The reason why my 'whortwhile' pictures were deleted lies in Belgian law. We have no Freedom of Panorama in this country. Germany does and The Netherlands too to some degree, but here and in France we don't. I call the North and the East progressive and us and the South outdated... So all the pictures of artwork, where the artwork was the central theme can't be uploaded to Commons, unless one gets explicit permission from the author. It's not entirely trivial to get that permission, especially with people who willingly talk to you when you meet them in person and on the phone, but who prefer to not correspond by email.
So I don't think the situation can be helped. If I find particularly interesting picture of a plant or an insect, I'll upload it to Commons, but for most of the pictures I make, they're out.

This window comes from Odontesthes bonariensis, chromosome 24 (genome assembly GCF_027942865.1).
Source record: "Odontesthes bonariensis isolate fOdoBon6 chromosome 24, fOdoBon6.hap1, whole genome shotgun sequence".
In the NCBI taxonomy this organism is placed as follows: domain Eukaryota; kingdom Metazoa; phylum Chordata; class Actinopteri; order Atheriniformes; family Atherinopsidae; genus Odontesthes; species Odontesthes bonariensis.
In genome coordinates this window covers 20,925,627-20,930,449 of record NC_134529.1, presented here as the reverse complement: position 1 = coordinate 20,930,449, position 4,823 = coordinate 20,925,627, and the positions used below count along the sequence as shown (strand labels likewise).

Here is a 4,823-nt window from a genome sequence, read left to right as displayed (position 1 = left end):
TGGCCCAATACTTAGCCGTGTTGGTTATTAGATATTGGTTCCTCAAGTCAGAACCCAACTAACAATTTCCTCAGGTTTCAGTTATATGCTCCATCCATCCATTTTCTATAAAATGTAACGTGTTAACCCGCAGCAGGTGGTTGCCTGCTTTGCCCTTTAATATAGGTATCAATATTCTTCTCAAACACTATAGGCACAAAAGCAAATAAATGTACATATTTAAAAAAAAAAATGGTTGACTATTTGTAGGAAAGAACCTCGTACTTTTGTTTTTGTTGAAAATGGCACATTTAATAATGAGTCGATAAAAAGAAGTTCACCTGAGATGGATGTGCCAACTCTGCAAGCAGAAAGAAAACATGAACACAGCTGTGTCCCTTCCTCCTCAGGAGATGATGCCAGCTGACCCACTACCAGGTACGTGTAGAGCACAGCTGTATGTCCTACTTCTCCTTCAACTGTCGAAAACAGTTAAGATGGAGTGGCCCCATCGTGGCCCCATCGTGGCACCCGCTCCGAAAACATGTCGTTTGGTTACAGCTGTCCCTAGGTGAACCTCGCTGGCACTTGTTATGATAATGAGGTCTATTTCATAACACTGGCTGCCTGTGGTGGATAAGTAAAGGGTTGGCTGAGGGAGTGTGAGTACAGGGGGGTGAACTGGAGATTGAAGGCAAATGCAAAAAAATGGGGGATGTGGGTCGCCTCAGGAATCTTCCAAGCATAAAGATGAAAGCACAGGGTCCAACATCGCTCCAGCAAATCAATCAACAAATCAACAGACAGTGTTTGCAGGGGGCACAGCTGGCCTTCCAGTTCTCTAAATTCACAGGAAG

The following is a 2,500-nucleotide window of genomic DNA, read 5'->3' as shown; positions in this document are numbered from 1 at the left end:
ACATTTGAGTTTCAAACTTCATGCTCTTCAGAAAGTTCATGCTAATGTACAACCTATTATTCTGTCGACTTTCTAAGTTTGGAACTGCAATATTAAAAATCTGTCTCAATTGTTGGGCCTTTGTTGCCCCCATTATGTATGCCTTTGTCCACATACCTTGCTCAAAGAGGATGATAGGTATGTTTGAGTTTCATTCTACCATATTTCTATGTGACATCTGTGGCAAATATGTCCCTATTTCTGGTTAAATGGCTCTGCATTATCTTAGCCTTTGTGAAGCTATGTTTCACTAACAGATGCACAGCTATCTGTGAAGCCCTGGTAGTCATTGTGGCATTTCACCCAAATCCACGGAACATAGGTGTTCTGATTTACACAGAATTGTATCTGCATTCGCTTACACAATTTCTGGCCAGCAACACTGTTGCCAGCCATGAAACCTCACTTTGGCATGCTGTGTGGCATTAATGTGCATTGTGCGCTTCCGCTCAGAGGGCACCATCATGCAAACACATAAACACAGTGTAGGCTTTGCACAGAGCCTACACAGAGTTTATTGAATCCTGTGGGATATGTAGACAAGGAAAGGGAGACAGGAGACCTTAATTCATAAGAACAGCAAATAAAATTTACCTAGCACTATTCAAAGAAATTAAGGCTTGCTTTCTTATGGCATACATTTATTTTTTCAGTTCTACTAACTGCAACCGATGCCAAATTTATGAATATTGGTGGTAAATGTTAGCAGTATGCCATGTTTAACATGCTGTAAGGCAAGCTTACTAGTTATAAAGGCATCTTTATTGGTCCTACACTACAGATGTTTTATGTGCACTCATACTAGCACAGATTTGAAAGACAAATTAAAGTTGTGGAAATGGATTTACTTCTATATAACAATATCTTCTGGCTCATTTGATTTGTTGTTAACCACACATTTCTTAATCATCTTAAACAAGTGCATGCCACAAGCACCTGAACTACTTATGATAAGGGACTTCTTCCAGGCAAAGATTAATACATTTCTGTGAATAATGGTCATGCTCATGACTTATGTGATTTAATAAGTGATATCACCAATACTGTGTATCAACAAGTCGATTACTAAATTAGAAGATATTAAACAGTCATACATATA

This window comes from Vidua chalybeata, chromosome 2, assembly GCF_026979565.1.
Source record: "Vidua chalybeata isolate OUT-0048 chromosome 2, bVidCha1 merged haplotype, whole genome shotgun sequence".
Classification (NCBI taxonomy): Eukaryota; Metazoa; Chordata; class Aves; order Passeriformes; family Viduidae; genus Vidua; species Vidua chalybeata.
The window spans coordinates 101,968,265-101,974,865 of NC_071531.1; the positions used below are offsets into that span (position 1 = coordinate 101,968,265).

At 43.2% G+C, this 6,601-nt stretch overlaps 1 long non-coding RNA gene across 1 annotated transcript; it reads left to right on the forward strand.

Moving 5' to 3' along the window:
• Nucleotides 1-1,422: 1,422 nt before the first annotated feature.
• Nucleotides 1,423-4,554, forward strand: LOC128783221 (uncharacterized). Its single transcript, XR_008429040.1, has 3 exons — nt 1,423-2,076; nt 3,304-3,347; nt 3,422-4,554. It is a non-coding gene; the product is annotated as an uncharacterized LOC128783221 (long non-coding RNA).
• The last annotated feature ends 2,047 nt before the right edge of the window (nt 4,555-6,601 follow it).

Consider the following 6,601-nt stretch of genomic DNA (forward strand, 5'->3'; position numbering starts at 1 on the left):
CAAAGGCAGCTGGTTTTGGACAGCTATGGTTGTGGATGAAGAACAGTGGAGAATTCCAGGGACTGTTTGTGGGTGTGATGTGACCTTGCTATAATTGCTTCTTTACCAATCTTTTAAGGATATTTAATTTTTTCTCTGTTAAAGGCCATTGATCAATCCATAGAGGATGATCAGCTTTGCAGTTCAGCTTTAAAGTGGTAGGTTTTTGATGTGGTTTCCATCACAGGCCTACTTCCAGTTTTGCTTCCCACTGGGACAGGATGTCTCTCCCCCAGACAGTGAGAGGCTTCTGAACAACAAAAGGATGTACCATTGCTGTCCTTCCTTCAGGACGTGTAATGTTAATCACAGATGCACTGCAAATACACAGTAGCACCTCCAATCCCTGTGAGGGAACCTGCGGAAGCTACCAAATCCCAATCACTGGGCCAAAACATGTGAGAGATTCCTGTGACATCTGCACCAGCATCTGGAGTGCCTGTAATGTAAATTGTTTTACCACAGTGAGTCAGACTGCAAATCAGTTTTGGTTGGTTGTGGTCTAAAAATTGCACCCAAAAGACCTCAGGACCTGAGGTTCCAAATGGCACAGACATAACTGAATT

I'm not sure how Mapillary works around this FOP rule. If you consider all those pictures as a collection, then the artwork in some of them is not the central theme, but if you consider each picture separately, some of the pictures I (and possibly others) submit will contain pictures of statues/paintings and other artwork. I read a bit about FOP in Sweden, and the conclusion I came to is that information panels are problematic over there, while artwork isn't.
I'm not a lawyer though and I never will be. All that dribble gives me a headache, so I'll just accept it if those pictures would be removed/hidden at some point.
|Mapillary in iD||10 months ago||